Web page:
Scrapped frigate may be sunk to create dive site
A PLYMOUTH warship scrapped as part of sweeping military cutbacks could be sunk for use as a dive wreck off the South Devon coast, the Government has indicated.
Defence Minister Philip Dunne held out the prospect of one of the four redundant Devonport-based Type 22 Frigates being turned into an artificial reef off Torbay, after campaigners failed to secure the former Navy flagship HMS Ark Royal.
He said the vessels might be more suited to the purpose than the 22,000-ton aircraft carrier.
It was earlier this week the Government announced it was selling the iconic vessel to a Turkish scrap metal firm in a £3 million deal.
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The "Wreck the World" organisation had been vying to turn it into a diving reef. Other bids received for alternative uses for the ship included turning it into a helipad in the Thames, a museum, and a casino.
But these were "…judged either not feasible or appropriate, or carried too much risk".
In a letter to Conservative MP for Totnes Dr Sarah Wollaston, who had demanded detailed feedback on the reasons behind the decision, the Minister said 'recycling' had been judged "…the most viable option".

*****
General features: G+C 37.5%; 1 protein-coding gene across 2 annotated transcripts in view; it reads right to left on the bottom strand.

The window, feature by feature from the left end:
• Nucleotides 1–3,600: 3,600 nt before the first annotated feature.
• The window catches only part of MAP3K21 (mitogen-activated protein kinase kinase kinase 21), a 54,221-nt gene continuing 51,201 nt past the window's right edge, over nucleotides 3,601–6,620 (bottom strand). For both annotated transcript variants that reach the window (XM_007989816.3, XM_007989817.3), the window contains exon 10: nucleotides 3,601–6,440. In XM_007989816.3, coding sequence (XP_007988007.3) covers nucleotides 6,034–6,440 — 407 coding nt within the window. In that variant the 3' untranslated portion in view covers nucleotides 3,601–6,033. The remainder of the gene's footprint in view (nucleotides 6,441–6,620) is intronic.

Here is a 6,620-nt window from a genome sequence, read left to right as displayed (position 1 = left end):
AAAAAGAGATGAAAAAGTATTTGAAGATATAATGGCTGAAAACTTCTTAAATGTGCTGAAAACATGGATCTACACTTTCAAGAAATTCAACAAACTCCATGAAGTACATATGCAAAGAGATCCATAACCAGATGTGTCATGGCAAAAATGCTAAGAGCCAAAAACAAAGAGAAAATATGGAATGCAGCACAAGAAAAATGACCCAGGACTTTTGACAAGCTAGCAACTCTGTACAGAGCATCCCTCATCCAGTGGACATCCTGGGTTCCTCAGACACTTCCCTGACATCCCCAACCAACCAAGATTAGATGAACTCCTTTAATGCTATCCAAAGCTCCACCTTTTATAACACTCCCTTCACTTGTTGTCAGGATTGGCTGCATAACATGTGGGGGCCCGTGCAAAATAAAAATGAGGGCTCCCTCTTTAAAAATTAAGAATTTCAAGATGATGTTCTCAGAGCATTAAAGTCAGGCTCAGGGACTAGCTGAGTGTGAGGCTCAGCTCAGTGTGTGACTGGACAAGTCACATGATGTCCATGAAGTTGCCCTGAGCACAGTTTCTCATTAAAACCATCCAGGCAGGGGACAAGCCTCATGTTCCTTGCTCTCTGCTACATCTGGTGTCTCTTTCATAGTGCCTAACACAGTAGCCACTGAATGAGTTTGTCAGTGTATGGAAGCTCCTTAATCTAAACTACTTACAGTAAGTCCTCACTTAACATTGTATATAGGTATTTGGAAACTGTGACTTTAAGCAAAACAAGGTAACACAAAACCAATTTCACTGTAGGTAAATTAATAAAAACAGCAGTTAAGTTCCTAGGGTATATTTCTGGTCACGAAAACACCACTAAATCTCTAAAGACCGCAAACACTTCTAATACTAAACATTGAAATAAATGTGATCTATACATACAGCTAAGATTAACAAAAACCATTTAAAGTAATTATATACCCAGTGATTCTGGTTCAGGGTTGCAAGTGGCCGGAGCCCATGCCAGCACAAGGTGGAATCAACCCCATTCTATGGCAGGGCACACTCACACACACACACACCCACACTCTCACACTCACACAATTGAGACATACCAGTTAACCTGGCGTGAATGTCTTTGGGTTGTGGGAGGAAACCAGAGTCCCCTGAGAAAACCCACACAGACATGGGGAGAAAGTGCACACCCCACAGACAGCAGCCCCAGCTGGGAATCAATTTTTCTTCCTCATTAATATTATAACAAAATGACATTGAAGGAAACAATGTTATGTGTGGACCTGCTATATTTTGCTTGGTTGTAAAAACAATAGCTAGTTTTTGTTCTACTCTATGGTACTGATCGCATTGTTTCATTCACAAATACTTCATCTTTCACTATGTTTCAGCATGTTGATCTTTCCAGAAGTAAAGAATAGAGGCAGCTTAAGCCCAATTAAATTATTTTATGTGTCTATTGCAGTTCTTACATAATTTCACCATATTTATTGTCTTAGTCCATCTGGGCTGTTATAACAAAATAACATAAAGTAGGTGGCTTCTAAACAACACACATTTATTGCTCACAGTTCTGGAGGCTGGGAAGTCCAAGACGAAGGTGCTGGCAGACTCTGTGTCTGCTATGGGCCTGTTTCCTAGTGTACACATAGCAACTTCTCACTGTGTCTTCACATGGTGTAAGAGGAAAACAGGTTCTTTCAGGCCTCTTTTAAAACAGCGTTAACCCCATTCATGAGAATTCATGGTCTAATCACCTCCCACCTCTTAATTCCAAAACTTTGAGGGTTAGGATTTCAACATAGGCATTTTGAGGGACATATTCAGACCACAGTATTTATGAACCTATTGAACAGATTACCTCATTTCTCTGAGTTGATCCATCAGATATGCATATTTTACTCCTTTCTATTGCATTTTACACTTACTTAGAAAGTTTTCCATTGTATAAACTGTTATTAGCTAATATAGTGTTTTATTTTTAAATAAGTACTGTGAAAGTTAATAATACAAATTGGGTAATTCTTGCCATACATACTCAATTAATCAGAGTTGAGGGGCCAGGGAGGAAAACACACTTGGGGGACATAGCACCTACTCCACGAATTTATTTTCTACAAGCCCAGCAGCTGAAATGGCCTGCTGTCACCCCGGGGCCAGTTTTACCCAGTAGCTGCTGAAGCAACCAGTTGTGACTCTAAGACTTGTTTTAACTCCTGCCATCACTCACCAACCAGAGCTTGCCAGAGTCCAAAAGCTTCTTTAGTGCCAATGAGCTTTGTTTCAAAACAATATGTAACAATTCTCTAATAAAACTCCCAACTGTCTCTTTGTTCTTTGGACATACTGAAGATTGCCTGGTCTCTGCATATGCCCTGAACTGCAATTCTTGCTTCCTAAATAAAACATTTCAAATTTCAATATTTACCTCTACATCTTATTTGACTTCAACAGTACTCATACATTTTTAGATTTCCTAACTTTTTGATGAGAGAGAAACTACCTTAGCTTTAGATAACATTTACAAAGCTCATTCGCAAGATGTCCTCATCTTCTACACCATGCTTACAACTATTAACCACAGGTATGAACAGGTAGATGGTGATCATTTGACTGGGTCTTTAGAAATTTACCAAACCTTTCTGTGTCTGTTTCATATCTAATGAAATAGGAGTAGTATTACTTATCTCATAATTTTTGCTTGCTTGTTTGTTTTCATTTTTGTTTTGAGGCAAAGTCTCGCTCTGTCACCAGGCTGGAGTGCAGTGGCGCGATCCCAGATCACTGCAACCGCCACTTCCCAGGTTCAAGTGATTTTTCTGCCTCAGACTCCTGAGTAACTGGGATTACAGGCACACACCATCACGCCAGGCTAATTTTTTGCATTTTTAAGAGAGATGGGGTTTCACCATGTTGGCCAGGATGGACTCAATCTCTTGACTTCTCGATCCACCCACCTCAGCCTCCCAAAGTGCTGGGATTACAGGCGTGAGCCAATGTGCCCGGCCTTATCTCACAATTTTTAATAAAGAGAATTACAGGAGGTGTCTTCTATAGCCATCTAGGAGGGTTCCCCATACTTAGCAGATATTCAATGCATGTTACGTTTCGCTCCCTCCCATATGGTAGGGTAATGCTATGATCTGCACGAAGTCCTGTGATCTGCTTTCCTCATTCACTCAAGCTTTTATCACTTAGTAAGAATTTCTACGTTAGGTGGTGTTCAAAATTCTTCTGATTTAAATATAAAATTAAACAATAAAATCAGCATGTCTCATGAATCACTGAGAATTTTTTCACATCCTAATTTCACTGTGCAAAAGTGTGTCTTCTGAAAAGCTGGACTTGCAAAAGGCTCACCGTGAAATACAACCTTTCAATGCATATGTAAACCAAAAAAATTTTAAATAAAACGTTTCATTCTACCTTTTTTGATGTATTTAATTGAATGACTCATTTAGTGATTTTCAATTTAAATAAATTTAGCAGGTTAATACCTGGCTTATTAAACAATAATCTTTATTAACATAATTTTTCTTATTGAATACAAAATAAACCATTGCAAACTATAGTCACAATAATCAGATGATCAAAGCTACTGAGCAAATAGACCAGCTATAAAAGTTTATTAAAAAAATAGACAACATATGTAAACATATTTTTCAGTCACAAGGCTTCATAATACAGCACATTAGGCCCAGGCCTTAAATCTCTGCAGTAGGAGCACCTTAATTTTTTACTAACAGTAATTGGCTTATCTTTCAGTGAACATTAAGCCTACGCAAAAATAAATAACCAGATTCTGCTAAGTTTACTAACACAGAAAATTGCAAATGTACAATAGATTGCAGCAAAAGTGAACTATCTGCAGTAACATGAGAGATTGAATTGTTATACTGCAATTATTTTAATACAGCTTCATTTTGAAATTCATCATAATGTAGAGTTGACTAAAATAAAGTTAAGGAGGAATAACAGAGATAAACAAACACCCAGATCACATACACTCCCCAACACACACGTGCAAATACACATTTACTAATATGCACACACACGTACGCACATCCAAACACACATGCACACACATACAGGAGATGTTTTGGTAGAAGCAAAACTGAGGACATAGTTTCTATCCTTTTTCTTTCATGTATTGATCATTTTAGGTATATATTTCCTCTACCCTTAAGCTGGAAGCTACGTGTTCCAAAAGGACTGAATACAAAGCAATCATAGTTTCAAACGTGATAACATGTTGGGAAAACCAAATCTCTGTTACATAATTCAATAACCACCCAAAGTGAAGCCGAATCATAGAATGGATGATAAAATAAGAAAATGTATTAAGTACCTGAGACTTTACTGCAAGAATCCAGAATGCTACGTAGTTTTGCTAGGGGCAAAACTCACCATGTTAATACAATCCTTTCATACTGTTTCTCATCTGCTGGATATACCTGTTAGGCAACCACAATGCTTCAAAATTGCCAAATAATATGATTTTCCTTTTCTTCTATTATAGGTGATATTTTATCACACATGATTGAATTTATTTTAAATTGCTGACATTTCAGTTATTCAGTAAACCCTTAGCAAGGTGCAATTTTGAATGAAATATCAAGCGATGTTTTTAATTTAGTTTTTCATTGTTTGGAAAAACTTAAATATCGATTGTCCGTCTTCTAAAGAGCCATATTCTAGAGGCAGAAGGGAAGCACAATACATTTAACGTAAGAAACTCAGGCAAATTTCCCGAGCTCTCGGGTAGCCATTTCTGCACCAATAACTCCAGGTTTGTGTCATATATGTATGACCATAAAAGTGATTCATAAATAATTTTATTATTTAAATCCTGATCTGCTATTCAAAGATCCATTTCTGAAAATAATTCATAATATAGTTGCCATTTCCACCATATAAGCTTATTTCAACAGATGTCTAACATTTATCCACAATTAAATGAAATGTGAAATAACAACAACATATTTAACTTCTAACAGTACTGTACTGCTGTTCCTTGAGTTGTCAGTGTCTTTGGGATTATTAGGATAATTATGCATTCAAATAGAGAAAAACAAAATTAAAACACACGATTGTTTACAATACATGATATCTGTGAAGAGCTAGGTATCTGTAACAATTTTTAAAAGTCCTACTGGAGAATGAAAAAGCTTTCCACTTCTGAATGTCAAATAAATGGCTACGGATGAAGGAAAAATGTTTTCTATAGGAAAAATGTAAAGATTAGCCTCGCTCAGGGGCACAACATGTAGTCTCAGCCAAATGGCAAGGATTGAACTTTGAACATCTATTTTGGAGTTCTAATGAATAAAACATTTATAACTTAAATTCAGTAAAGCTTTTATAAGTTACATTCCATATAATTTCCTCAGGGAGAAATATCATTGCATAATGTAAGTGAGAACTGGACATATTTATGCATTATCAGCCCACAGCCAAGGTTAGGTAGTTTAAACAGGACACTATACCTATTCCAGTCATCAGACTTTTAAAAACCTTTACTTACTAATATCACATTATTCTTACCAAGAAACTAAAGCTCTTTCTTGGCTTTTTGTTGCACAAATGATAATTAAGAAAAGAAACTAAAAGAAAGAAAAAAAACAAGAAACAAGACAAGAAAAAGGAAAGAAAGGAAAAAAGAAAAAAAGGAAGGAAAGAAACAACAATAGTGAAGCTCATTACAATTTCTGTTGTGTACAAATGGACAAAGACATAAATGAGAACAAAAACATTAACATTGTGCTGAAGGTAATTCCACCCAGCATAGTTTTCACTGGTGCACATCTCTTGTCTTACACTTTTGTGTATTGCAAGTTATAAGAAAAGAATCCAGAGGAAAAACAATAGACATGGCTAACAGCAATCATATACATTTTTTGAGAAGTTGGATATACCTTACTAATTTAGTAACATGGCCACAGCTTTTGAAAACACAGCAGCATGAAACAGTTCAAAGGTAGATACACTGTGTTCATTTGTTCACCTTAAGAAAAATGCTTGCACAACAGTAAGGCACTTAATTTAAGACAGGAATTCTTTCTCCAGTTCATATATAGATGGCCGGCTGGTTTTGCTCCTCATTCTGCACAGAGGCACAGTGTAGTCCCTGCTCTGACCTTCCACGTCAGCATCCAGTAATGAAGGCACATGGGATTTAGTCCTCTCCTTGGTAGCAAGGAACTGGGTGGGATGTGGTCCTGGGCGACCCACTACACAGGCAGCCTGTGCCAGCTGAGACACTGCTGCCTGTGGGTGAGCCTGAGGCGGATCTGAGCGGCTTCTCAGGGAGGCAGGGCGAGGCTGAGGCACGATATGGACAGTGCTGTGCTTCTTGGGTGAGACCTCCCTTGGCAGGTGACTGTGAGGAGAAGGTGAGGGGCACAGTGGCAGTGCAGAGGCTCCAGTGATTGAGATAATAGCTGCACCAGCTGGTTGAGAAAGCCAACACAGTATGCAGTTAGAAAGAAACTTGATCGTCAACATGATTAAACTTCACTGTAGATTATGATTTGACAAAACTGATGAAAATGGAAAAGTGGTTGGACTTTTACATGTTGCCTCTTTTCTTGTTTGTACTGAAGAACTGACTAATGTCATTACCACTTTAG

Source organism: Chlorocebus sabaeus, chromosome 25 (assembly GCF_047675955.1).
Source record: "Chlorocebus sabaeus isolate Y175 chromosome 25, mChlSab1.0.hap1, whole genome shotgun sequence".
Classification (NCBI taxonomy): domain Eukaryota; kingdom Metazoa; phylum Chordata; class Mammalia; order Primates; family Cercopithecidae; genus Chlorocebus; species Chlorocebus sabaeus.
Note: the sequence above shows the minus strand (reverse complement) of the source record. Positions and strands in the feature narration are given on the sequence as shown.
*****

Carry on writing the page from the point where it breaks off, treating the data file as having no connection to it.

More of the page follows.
But he went on: "On a more positive note, a number of Type 22 Frigates, which might be more suitable for use as dive wrecks, are due to leave service with the Royal navy over the next two years.
"These ships will be declared surplus to defence requirements in due course and it is highly likely that they will be offered for commercial sale.
"Of course, any such sales would need to be the subject of full and open competitions."
While expressing disappointment that the bid to turn Ark Royal into a dive wreck had been unsuccessful, Dr Wollaston notes: "The final point in the Minister's letter does at least open the possibility of a Type 22 Frigate being made available in the future."
Even before the carrier setback, Wreck the World already had plans to try and secure one of the decommissioned frigates.
All four of Plymouth's Type 22s were mothballed as part of the biggest round of cuts to the military since the end of the Cold War.
In his letter to the MP, the Minister revealed there had been 40 expressions of interest in Ark Royal, and that 17 proposals were submitted – 10 to recycle and seven for re-use.
Mr Dunne wrote: "While the financial benefits of selling HMS Ark Royal were an important consideration, it was not the only one. Others included the feasibility and environmental implications of each proposal and the track record and ability of bidders to implement their ideas successfully in the event they won the competition."
He went on: "It was concluded that the level of risk and uncertainty inherent in the 'Wreck the World' bid – and indeed all of the further use options– was too great and that recycling the ships was the most viable option." Back in 2004, the decommissioned Royal Navy warship HMS Scylla was sunk off Whitsand Bay in Cornwall, and has been a popular dive destination.